Friday, November 23, 2012

Silence, Please! (SOS for Maternida de Linea Hospital

Silence, Please! (SOS for Maternida de Linea Hospital) / Rebeca Monzo
Rebeca Monzo, Translator: Unstated

I got up a dawn to go to America Arias Hospital, more commonly known as
Maternidad de Linea. I was there to accompany a friend who had gone to
terminate a pregnancy. Just like everyone else, she had been given an
appointment for 7:30 in the morning.

This beautiful Art Deco hospital, designed by the architects Govantes
and Cabarroca with some Romanesque-inspired influences, still retains a
few of its original light fixtures which denote the year of its
construction, 1930. Notable also are the beautiful granite floors with
their motifs of contrasting colors. The wonderful stained glassskylight,
in danger of being lost, still bathes the walls with soft pastel light,
while the allegorical sculpture depicting motherhood on the first floor
stands in front the main entrance to the building.

In the large waiting room, whose entrance faces H Street, we found
ourselves among a large group of patients and those accompanying them,
who had been there since early in the morning. The murmur of voices was
growing, filling up the space. Suddenly, a deafening noiselike the roar
of an enginewas heard coming from the adjoining the room. This caused
those present to raise their voices in order to be heard to the point
that the noise became unbearable. Then, the scrawny woman in a
custodian's uniform, who was supposedly keeping order in the place,
shouted, "Quiet in the room!"

I had to keep from laughing. I went up to her and quietly asked, "How is
it you are asking people to be quiet when in the other room there is a
noise that sounds like it is coming from an airplane?" She smiled and
said, "They are doing some construction and what you are hearing is
equipment removing the debris."

I looked through the glass door to the other room and was astonished to
see an artifact that looked like a small tractor sliding with great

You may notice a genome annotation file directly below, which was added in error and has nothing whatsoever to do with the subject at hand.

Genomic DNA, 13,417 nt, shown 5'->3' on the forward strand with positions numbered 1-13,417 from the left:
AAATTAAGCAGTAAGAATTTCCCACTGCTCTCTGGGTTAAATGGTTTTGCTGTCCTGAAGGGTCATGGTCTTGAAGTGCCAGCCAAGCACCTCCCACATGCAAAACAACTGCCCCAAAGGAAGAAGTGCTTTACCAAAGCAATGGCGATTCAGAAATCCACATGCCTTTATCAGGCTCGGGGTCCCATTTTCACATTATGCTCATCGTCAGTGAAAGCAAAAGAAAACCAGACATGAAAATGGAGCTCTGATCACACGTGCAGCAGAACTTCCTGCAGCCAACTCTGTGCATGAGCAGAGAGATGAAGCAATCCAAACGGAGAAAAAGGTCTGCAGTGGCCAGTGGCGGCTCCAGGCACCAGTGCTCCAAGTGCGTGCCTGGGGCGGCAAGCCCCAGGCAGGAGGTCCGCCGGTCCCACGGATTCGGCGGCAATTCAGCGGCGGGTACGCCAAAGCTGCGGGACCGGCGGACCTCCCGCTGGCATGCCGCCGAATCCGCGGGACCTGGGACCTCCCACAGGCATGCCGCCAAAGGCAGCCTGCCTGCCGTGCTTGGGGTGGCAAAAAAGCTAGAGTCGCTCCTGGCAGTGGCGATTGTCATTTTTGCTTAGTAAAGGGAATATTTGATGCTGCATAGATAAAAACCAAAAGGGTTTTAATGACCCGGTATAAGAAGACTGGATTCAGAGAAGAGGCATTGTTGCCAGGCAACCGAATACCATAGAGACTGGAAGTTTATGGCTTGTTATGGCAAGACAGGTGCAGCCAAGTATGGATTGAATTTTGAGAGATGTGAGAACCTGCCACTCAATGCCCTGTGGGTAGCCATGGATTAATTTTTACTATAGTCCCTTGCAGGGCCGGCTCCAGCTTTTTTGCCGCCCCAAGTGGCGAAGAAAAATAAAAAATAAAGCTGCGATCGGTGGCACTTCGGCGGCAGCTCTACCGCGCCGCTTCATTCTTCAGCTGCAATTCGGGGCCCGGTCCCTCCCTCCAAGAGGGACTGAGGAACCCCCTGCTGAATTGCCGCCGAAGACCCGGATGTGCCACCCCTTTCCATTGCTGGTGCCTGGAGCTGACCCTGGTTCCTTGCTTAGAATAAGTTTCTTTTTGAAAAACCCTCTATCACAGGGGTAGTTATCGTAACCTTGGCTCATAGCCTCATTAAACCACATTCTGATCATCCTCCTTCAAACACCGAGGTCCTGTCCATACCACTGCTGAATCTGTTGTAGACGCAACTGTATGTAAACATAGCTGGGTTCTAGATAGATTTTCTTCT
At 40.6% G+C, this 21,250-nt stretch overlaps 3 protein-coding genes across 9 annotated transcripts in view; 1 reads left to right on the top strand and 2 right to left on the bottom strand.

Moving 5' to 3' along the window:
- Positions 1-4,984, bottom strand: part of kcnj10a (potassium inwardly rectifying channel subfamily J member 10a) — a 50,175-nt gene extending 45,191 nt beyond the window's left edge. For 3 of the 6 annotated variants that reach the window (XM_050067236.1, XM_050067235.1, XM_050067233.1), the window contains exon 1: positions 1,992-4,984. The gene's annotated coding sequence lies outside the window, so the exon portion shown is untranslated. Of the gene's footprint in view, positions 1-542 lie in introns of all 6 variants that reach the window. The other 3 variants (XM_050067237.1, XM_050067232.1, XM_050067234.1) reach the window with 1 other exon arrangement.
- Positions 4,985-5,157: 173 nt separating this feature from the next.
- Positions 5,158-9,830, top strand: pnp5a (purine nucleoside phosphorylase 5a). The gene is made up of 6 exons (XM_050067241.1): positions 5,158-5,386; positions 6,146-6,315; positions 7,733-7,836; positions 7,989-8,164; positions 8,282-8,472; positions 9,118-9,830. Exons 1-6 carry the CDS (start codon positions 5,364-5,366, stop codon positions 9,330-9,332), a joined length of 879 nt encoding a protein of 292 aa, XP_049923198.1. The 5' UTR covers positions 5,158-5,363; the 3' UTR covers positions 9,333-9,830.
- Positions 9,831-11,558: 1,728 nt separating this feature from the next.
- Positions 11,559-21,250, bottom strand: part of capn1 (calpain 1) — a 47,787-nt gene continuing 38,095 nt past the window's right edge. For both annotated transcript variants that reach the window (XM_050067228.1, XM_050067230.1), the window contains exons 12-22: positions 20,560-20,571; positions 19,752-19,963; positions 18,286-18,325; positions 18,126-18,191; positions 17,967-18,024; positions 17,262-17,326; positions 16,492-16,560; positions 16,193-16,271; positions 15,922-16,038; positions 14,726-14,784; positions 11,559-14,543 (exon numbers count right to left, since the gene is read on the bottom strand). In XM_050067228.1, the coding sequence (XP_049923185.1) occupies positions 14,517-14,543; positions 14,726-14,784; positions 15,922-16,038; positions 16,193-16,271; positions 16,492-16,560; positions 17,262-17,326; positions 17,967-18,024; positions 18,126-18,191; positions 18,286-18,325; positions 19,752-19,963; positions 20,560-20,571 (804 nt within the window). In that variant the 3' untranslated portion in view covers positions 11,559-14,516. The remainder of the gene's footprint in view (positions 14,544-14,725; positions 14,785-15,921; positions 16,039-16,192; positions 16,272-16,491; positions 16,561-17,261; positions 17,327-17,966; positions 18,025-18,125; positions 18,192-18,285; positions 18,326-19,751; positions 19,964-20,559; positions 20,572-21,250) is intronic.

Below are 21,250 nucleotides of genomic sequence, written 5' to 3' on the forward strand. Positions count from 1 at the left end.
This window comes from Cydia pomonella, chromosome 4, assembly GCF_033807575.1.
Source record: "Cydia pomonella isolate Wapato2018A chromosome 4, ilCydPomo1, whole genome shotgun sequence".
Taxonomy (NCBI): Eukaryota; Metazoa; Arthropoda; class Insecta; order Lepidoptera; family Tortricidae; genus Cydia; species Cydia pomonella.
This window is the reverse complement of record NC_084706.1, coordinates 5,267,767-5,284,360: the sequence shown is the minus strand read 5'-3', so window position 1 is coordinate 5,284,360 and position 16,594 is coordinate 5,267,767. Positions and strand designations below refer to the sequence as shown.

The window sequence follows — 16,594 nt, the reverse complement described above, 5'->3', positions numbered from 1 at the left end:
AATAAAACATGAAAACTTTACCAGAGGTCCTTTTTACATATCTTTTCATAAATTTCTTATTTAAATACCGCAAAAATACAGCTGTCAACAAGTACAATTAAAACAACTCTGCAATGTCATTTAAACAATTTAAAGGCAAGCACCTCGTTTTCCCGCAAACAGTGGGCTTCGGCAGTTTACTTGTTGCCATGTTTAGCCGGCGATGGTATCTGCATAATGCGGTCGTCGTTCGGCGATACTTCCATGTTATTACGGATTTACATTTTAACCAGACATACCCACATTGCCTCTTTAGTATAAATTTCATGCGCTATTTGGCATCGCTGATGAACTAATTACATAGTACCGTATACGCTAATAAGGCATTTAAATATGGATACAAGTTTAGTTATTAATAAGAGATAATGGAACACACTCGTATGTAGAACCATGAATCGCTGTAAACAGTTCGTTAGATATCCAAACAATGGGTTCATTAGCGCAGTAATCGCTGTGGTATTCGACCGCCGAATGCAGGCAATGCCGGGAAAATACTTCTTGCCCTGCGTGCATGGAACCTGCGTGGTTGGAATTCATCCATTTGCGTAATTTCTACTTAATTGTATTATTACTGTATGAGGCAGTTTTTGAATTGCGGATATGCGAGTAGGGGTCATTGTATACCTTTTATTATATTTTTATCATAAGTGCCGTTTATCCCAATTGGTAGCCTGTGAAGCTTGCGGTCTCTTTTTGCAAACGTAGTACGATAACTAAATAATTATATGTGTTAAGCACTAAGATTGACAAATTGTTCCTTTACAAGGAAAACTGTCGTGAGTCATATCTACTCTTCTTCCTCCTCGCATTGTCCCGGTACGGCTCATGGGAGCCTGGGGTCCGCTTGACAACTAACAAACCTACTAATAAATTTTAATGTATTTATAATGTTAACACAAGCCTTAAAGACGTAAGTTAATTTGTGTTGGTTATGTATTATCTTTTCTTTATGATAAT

effort over those wonderful floors and almost grazing the central
columns of the main entrance.

At that moment a young woman dressed in a denim mini-skirt, that covered
her only just above the legs, and a short tank top, that left her ample
midsection and an odd tattoo right above her tailbone exposed,made an
appearance to ask the ultrasound patients for their referral papers. "An
odd look for a hospital," I thought.

Motivated by the delay and the wait, I decided to go the the hospital's
management to complain about the noise and rude treatment, and to offer
some suggestions regarding the inappropriate attire of some of the
hospital's workers. Judging by the look on the face of the director's
secretary, my complaint was not well received. As a justification she
told me they were doing as best as they could considering that there was
reconstruction taking place so that they could continue providing
services not only to their patients, but also to other hospitals in the
area, which were experiencing similar problems. She told me to file a
written complaint with my name, address and ID card number, to which I
responded that she could count on it.

Finally, at 11 AM a nurse popped into the waiting room to inform
everyone that she was sorry, but that the exams would be further delayed
because there was only one anesthesiologist in the entire hospital, and
at that moment he was in surgery. After an hour they began to let in the
restless and nervous patients based on their order they had arrived.

The uniformed woman blocked the door so that those accompanying the
patients could not enter the exam area. Then began the skirmish to offer
small gifts such as packages of cigarettes and little "empanadas de
enfrente" in hopes they would be the key to get through the barricaded door.

Armed with empanadas and other treats, I managed to get to the second
floor, where the procedures are carried out, in order to lend moral
support to the patient like the other friends and family members who
were doing the same, offering moral support to our patient. There I
observed that approximately a third of the beautiful facility was closed
off with signs saying "closed due to danger of collapse." It also pained
me to see how the construction workers mistreated the floors, carelessly
dropping their heavy tools.

Nervously, I watched the coming and going of the only wheelchair, that
was missing the foot supports and the rubber rims on the wheels, being
used to bring out the patients who were coming out of the anesthesia.
Finally, the creaking rhythm of that chair revealed my friend, who,
happily, was responding well and recovering quickly from that painful
mishap. The complete of our beautiful architectural heritage, which we
left behind and whose abuse I witnessed for many hours.

November 19 2012

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